04 05 21 | Health & Wellbeing

Stepping Hill hospital leads the way in blood clot prevention

Stepping Hill hospital leads the way in blood clot prevention

Over 12,000 deaths per year in the UK are attributable to VTE.  Thankfully, they are treatable if discovered early.

Stepping Hill Hospital has been selected as an example site for others to follow due to its success in preventing blood clots.

Following assessment and inspection by a team from King’s College, London, it has been named as an NHS ‘Exemplar site’ in the prevention and care of Venous Thromboembolism (VTE), which is a type of blood clot.

It joins other VTE exemplar centres across the country as part a network of hospitals with an existing track record of excellence in VTE prevention and care. Run by King’s College, the network offers practical support and advice to other centres by sharing their resources, and collaboration on clinical research into VTE prevention.

VTE clots begin in deep veins and travel to various parts of the body, including but not limited to arms, legs, the lungs and heart. They estimated to affect around 2 in every 1000 people in the UK.  They can happen to anybody and can cause serious illness, disability, and in some cases, death. Over 12,000 deaths per year in the UK are attributable to VTE.  Thankfully, they are treatable if discovered early.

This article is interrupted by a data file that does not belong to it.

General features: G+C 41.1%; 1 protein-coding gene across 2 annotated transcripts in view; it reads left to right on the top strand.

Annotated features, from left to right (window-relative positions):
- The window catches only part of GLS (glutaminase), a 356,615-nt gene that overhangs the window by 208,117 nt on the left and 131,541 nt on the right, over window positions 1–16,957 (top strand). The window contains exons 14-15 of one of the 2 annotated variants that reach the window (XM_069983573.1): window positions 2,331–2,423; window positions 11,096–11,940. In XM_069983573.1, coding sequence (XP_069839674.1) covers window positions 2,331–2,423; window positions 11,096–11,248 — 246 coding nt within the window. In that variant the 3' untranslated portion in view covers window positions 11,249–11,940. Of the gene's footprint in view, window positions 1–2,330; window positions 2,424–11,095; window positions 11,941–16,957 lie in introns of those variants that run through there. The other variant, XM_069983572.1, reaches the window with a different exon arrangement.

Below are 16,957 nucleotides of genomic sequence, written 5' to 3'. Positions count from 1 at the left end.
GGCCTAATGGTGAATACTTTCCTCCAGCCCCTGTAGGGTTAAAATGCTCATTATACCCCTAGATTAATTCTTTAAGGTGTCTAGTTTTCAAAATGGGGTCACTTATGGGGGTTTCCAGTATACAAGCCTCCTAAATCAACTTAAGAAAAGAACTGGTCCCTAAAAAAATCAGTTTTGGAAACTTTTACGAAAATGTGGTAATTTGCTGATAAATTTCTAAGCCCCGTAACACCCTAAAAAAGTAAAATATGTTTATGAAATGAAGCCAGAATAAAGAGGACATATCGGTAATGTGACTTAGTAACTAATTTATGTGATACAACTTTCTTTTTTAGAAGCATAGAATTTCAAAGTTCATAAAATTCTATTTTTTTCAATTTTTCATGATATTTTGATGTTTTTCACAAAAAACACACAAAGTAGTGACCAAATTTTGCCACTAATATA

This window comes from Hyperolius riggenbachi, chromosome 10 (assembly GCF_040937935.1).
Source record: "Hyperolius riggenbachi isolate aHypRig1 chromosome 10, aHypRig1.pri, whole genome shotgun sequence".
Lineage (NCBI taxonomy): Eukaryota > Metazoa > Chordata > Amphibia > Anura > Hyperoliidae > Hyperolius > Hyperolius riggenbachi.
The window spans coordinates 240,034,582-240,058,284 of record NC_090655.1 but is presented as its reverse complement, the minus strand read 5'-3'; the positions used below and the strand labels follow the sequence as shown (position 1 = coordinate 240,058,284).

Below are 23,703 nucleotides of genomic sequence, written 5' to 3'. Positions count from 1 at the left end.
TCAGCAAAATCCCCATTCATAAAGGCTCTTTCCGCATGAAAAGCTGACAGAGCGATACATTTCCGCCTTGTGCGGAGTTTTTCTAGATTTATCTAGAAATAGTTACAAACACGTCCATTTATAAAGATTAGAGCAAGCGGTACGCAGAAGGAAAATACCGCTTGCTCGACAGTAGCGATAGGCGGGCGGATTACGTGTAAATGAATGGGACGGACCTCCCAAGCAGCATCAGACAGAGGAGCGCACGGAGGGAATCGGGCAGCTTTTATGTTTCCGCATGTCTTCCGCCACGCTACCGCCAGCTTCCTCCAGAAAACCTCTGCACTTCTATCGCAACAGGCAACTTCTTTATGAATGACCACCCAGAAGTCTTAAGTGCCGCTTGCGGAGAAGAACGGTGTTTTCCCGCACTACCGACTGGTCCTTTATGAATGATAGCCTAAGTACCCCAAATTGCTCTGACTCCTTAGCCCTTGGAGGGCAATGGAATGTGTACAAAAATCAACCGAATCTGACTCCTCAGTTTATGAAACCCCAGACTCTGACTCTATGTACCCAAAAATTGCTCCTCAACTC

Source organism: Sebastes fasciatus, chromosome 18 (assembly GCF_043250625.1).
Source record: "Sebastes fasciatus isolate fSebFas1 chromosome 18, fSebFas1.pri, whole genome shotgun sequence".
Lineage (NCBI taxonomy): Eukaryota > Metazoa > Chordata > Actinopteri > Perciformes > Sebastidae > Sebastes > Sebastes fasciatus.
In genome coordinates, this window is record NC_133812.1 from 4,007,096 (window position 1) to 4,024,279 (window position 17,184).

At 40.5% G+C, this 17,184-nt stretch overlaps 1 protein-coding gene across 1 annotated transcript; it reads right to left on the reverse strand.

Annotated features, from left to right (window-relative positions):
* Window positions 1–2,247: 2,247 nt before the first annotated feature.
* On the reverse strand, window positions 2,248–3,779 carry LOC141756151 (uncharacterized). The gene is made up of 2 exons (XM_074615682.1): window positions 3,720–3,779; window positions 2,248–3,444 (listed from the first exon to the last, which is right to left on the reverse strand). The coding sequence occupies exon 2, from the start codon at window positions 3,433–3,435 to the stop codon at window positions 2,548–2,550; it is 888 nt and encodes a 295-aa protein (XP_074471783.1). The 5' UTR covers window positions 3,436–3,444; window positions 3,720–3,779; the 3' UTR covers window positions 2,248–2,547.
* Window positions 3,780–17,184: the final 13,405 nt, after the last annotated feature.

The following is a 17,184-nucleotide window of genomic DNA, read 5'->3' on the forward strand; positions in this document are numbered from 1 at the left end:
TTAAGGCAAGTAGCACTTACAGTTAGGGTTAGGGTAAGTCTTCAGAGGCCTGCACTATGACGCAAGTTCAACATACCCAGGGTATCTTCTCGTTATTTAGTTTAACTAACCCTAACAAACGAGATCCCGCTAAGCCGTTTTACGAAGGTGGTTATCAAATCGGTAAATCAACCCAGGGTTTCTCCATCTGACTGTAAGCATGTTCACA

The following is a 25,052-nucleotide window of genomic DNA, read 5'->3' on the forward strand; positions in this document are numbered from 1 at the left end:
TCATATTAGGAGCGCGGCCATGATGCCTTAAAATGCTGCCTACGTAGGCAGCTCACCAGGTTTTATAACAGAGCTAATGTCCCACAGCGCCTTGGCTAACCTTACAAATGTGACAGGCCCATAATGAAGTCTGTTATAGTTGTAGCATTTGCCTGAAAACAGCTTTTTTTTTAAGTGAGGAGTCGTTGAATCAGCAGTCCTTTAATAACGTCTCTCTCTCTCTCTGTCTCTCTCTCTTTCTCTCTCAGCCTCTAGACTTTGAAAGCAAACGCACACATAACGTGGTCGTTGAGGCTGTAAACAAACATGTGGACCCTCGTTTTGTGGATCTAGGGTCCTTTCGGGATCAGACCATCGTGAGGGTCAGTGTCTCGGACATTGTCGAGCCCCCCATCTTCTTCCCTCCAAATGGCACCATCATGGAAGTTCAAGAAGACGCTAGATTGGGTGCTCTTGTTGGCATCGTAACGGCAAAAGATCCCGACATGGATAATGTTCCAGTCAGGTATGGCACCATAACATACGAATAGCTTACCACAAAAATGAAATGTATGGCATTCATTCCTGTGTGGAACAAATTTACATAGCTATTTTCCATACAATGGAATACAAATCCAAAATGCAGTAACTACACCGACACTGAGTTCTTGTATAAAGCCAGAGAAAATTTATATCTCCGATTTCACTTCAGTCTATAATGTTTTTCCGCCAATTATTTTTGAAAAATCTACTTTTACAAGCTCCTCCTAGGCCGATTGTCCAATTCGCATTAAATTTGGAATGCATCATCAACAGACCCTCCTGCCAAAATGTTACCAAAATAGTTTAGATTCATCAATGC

Stockport NHS Foundation Trust has a specialist nursing led VTE clinic at Stepping Hill Hospital which is skilled in counselling patients on their diagnosis, formulating and prescribing the correct treatment for their condition and ongoing management.

The hospital’s thrombosis team were recognised in their assessment for keeping a robust data set of signs of VTE. Part of its electronic prescribing (ePMA) system means a VTE risk assessment is required before any medications being prescribed before this has been completed. Since this was put in place patient safety improved dramatically and has meant that since April 2013 the trust has successfully achieved the 95% national target for VTE risk assessment compliance.

The team at Kings College were equally impressed with the work of the hospital’s thrombosis committee and its completion of VTE root cause analysis (RCA) for patients within 90 days of discharge who re-attend hospital with a VTE episode. This system ensures that events can be highlighted, learnt from and avoided.

Andrew Loughney, Medical Director for Stockport NHS Foundation Trust said

“VTEs cause a large number of deaths in the UK each year so preventing them in high risk patients is vitally important. Equally, if someone does develop a VTE, detecting it early and treating it effectively is crucial. We are therefore delighted that our thrombosis team has received this national recognition for its efforts. Our promises are firstly to continue with our hard clinical work and secondly to contribute in full to the UK’s world leading VTE research endeavours.”

Back icon
Back to News